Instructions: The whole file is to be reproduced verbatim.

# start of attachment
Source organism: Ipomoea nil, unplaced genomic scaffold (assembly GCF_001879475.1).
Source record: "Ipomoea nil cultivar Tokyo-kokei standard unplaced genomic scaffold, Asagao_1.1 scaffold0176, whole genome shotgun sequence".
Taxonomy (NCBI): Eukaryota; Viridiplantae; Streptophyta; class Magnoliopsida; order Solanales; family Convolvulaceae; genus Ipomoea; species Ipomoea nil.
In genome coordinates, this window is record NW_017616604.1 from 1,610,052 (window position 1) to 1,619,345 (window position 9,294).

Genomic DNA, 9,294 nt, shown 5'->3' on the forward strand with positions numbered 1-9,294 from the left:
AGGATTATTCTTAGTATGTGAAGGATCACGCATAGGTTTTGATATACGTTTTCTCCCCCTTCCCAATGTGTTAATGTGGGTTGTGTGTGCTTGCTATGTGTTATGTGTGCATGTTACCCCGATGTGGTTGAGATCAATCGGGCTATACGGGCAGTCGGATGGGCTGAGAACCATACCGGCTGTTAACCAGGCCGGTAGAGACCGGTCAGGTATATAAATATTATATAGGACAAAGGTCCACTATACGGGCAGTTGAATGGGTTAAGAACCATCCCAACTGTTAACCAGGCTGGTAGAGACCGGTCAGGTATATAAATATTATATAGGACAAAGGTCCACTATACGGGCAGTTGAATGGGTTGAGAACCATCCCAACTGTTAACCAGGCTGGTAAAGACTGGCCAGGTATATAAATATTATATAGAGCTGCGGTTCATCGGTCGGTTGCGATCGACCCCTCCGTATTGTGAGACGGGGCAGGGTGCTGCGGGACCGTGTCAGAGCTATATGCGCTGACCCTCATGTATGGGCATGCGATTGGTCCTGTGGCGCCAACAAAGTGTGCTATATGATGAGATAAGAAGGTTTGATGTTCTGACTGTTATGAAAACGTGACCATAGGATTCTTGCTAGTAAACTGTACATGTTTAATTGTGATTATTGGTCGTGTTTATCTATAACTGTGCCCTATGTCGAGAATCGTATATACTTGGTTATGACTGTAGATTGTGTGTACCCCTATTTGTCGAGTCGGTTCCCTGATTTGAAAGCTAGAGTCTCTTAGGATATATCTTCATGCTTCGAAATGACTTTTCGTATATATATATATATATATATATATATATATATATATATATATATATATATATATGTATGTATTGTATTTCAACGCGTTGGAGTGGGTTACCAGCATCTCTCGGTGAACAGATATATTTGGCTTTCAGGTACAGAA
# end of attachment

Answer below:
Source organism: Ipomoea nil, unplaced genomic scaffold (assembly GCF_001879475.1).
Source record: "Ipomoea nil cultivar Tokyo-kokei standard unplaced genomic scaffold, Asagao_1.1 scaffold0176, whole genome shotgun sequence".
Taxonomy (NCBI): Eukaryota; Viridiplantae; Streptophyta; class Magnoliopsida; order Solanales; family Convolvulaceae; genus Ipomoea; species Ipomoea nil.
In genome coordinates, this window is record NW_017616604.1 from 1,610,052 (window position 1) to 1,619,345 (window position 9,294).

Genomic DNA, 9,294 nt, shown 5'->3' on the forward strand with positions numbered 1-9,294 from the left:
AGGATTATTCTTAGTATGTGAAGGATCACGCATAGGTTTTGATATACGTTTTCTCCCCCTTCCCAATGTGTTAATGTGGGTTGTGTGTGCTTGCTATGTGTTATGTGTGCATGTTACCCCGATGTGGTTGAGATCAATCGGGCTATACGGGCAGTCGGATGGGCTGAGAACCATACCGGCTGTTAACCAGGCCGGTAGAGACCGGTCAGGTATATAAATATTATATAGGACAAAGGTCCACTATACGGGCAGTTGAATGGGTTAAGAACCATCCCAACTGTTAACCAGGCTGGTAGAGACCGGTCAGGTATATAAATATTATATAGGACAAAGGTCCACTATACGGGCAGTTGAATGGGTTGAGAACCATCCCAACTGTTAACCAGGCTGGTAAAGACTGGCCAGGTATATAAATATTATATAGAGCTGCGGTTCATCGGTCGGTTGCGATCGACCCCTCCGTATTGTGAGACGGGGCAGGGTGCTGCGGGACCGTGTCAGAGCTATATGCGCTGACCCTCATGTATGGGCATGCGATTGGTCCTGTGGCGCCAACAAAGTGTGCTATATGATGAGATAAGAAGGTTTGATGTTCTGACTGTTATGAAAACGTGACCATAGGATTCTTGCTAGTAAACTGTACATGTTTAATTGTGATTATTGGTCGTGTTTATCTATAACTGTGCCCTATGTCGAGAATCGTATATACTTGGTTATGACTGTAGATTGTGTGTACCCCTATTTGTCGAGTCGGTTCCCTGATTTGAAAGCTAGAGTCTCTTAGGATATATCTTCATGCTTCGAAATGACTTTTCGTATATATATATATATATATATATATATATATATATATATATATATATATATATATGTATGTATTGTATTTCAACGCGTTGGAGTGGGTTACCAGCATCTCTCGGTGAACAGATATATTTGGCTTTCAGGTACAGAA